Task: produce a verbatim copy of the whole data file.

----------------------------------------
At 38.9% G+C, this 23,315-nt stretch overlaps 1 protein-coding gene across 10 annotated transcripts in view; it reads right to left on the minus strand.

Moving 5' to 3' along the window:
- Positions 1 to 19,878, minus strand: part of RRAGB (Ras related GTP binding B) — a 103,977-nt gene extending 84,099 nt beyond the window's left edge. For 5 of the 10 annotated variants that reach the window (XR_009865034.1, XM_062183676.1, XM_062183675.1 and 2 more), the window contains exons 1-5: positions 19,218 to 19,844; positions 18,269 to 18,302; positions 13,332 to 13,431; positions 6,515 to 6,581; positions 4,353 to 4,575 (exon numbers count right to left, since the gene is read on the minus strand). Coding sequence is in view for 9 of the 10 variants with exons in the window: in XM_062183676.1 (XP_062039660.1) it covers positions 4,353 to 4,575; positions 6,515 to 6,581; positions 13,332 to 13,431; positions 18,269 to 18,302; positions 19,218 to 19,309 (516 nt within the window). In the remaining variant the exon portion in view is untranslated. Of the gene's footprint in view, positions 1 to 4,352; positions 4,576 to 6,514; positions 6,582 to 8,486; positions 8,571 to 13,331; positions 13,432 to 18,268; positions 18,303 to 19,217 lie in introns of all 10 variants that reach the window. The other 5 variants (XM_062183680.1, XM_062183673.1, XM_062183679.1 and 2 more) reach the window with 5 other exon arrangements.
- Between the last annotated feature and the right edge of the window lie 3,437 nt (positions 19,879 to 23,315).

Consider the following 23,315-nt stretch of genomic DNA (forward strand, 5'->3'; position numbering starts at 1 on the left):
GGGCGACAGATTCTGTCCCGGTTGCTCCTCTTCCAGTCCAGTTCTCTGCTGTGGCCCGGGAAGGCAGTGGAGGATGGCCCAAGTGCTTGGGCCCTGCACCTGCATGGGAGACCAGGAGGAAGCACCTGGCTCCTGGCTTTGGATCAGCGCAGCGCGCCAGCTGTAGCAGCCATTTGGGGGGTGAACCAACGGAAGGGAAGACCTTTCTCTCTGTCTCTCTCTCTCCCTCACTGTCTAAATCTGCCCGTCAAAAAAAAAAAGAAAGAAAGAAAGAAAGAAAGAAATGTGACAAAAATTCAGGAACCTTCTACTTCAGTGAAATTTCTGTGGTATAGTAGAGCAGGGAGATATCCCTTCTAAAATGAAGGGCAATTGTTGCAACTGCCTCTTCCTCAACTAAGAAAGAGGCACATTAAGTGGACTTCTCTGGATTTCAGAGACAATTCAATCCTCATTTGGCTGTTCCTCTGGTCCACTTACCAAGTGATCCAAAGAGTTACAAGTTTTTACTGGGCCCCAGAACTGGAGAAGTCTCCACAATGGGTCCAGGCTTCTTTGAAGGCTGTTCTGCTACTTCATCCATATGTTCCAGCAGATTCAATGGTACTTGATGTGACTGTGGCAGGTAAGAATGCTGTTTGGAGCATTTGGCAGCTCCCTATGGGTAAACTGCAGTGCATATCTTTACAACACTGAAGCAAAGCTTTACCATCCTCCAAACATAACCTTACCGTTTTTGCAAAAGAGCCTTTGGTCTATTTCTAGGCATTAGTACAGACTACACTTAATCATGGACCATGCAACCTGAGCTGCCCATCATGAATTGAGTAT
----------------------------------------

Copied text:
At 38.9% G+C, this 23,315-nt stretch overlaps 1 protein-coding gene across 10 annotated transcripts in view; it reads right to left on the minus strand.

Moving 5' to 3' along the window:
- Positions 1 to 19,878, minus strand: part of RRAGB (Ras related GTP binding B) — a 103,977-nt gene extending 84,099 nt beyond the window's left edge. For 5 of the 10 annotated variants that reach the window (XR_009865034.1, XM_062183676.1, XM_062183675.1 and 2 more), the window contains exons 1-5: positions 19,218 to 19,844; positions 18,269 to 18,302; positions 13,332 to 13,431; positions 6,515 to 6,581; positions 4,353 to 4,575 (exon numbers count right to left, since the gene is read on the minus strand). Coding sequence is in view for 9 of the 10 variants with exons in the window: in XM_062183676.1 (XP_062039660.1) it covers positions 4,353 to 4,575; positions 6,515 to 6,581; positions 13,332 to 13,431; positions 18,269 to 18,302; positions 19,218 to 19,309 (516 nt within the window). In the remaining variant the exon portion in view is untranslated. Of the gene's footprint in view, positions 1 to 4,352; positions 4,576 to 6,514; positions 6,582 to 8,486; positions 8,571 to 13,331; positions 13,432 to 18,268; positions 18,303 to 19,217 lie in introns of all 10 variants that reach the window. The other 5 variants (XM_062183680.1, XM_062183673.1, XM_062183679.1 and 2 more) reach the window with 5 other exon arrangements.
- Between the last annotated feature and the right edge of the window lie 3,437 nt (positions 19,879 to 23,315).

Consider the following 23,315-nt stretch of genomic DNA (forward strand, 5'->3'; position numbering starts at 1 on the left):
GGGCGACAGATTCTGTCCCGGTTGCTCCTCTTCCAGTCCAGTTCTCTGCTGTGGCCCGGGAAGGCAGTGGAGGATGGCCCAAGTGCTTGGGCCCTGCACCTGCATGGGAGACCAGGAGGAAGCACCTGGCTCCTGGCTTTGGATCAGCGCAGCGCGCCAGCTGTAGCAGCCATTTGGGGGGTGAACCAACGGAAGGGAAGACCTTTCTCTCTGTCTCTCTCTCTCCCTCACTGTCTAAATCTGCCCGTCAAAAAAAAAAAGAAAGAAAGAAAGAAAGAAAGAAATGTGACAAAAATTCAGGAACCTTCTACTTCAGTGAAATTTCTGTGGTATAGTAGAGCAGGGAGATATCCCTTCTAAAATGAAGGGCAATTGTTGCAACTGCCTCTTCCTCAACTAAGAAAGAGGCACATTAAGTGGACTTCTCTGGATTTCAGAGACAATTCAATCCTCATTTGGCTGTTCCTCTGGTCCACTTACCAAGTGATCCAAAGAGTTACAAGTTTTTACTGGGCCCCAGAACTGGAGAAGTCTCCACAATGGGTCCAGGCTTCTTTGAAGGCTGTTCTGCTACTTCATCCATATGTTCCAGCAGATTCAATGGTACTTGATGTGACTGTGGCAGGTAAGAATGCTGTTTGGAGCATTTGGCAGCTCCCTATGGGTAAACTGCAGTGCATATCTTTACAACACTGAAGCAAAGCTTTACCATCCTCCAAACATAACCTTACCGTTTTTGCAAAAGAGCCTTTGGTCTATTTCTAGGCATTAGTACAGACTACACTTAATCATGGACCATGCAACCTGAGCTGCCCATCATGAATTGAGTAT